Therefore, it is my belief from Scripture and experience that the best method to convert the lost is to invite persons of interest to simply study the Bible with us; through that method they become our friends as they see we are just trying to get across to them the real message of Christ without the subterfuge of a sideways or backdoor evangelistic method. Our failure is in not asking enough people for that opportunity and following up on it rather than in developing a new diversion.
We enjoyed the movie, but felt it to be something Christ would never have used as a method to convert the Nation of Israel to become His followers. Dramatic acting is in itself somewhat of a deception–the reader or viewer must “suspend his disblief” for a time to think something of truth is involved in the narrative. How Jesus could have used the term “hypocrite” in condemning the Pharisees, which had the primary meaning of “a play actor”, and then to endorse it as a method of proclaiming His message would be a mystery to me.
C.S.Lewis has been one of my favorite authors growing up. I remember reading The Lion, the Witch and the Wardrobe whenI was in seventh grade. Lewis was a captivating author to me at such a youngage with The Chronicles of Narnia thatwhen I became a youth minister I started reading more of his religious books.He does a magnificent job using symbolism between characters from The Chronicles of Narnia and Christianity.Although it is closely related to Christianity it is not the best evangelismtactic. For kids it would be a great way to introduce characters in the Bible,but this may be more suitable for nightly devotionals with parents. To be ableto use this as an evangelical tool there needs to be a good solid Bibleknowledge to fully understand the symbolism in TheChronicles of Narnia. Although it wouldn’t be best tostart teaching this in classes it would probably be a really good starter forkids learning the Bible.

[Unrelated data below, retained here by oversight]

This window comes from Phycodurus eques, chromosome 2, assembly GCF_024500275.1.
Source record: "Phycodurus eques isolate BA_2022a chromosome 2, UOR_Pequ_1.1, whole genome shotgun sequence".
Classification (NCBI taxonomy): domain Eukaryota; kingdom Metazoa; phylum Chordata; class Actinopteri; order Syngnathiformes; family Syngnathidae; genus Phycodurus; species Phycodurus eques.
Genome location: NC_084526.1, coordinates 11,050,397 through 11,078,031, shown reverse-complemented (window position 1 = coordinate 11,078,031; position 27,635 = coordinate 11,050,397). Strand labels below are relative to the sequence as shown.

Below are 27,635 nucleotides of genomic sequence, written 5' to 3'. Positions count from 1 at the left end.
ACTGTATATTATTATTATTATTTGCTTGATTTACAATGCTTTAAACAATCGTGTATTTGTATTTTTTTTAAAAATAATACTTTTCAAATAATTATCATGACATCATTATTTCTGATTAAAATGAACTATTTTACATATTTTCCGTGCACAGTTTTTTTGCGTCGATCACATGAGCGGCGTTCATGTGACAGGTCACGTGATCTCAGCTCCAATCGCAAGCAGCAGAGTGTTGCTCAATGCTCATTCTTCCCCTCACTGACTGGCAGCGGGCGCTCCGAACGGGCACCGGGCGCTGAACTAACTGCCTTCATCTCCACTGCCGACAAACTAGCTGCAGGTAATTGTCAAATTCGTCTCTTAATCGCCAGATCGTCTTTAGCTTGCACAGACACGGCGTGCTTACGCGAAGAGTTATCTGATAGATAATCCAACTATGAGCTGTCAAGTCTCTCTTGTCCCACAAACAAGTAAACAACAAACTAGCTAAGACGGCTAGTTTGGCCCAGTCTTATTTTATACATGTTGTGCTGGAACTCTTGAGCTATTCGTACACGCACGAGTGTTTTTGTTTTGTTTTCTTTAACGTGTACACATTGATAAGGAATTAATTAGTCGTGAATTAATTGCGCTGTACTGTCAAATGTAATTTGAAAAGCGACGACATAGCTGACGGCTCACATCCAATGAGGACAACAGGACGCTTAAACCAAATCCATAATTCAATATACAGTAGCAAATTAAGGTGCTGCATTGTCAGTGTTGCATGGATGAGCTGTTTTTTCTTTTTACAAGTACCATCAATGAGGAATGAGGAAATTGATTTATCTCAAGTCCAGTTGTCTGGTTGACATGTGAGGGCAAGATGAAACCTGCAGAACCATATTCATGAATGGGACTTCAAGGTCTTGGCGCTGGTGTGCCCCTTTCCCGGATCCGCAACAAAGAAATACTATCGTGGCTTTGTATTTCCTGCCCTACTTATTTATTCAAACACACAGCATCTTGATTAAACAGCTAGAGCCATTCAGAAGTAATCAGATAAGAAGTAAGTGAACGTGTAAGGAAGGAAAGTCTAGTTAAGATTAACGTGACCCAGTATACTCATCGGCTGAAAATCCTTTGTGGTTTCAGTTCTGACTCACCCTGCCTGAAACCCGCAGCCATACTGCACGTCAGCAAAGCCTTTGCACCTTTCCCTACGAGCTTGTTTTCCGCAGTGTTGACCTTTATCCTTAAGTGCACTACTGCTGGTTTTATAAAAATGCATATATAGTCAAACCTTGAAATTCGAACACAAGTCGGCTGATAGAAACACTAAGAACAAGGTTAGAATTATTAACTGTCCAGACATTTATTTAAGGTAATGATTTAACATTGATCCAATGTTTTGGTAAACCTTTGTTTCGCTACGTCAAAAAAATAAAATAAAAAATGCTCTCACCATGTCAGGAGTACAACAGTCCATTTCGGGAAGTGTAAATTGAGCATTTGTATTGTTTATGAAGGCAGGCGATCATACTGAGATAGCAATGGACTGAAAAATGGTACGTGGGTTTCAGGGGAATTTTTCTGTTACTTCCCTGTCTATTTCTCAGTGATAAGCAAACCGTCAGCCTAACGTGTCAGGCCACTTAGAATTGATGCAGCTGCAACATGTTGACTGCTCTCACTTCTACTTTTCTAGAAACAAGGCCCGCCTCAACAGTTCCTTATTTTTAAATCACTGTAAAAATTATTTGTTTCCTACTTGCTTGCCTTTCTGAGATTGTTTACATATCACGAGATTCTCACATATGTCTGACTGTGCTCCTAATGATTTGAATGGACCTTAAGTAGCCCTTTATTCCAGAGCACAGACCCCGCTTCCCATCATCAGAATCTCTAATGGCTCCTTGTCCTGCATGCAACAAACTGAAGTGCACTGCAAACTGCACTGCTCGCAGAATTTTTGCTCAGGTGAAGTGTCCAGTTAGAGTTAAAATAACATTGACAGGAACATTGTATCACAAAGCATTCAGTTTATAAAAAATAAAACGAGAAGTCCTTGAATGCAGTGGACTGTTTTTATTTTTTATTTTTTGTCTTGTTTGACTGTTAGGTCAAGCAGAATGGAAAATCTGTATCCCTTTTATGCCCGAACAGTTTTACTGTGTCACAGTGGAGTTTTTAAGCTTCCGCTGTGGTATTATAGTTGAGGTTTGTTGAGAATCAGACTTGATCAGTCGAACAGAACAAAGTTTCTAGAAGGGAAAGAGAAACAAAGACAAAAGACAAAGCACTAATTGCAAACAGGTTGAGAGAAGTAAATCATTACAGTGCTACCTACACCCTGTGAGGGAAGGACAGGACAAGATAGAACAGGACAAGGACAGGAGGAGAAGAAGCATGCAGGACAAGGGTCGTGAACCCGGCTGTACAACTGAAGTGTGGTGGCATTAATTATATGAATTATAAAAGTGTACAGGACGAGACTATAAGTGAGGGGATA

I think that Narnia has a lion who dies and is resurrected,amazingly similar to that of Christ’s death and resurrection. This is,of course, blasphemy. How low can we sink? We should repent and pray,and God will forgive us. I am sure that Jesus is hurting because wedon’t have more appreciation for what he has done for us. Think aboutthe suffering and agony on the cross. Then perhaps we will have moreunderstand and appreciation for what he has done for us. We shouldnever be so superficial as to allow a lion or anything else to “remind”us of what Christ has done for us.
Derward E. Culp
During our recent 6-week Bibleclass about the Armor of God, I took the opportunity to read a bookto our second through sixth graders. The obvious choice was The Lion, The Witch and the Wardrobe. It is, above all, a story about the battle of Good versus Evil and thesacrifice a loving King makes for his beloved subjects. It hasafforded us the opportunity to discuss how difficult life’s choices canbe and the power Satan can have over us. The children have thoroughlyenjoyed the story merely because it’s a great story. They also haveidentified with Edmund’s terrible choices and the fact that he (and we)must live with sin’s consequences, even though we are forgiven! Wehave learned from its symbolism and appreciated our Savior for hisselfless gift to us. I think we should take this opportunity to usethe focus of attention and teach the real story–the story of Jesus!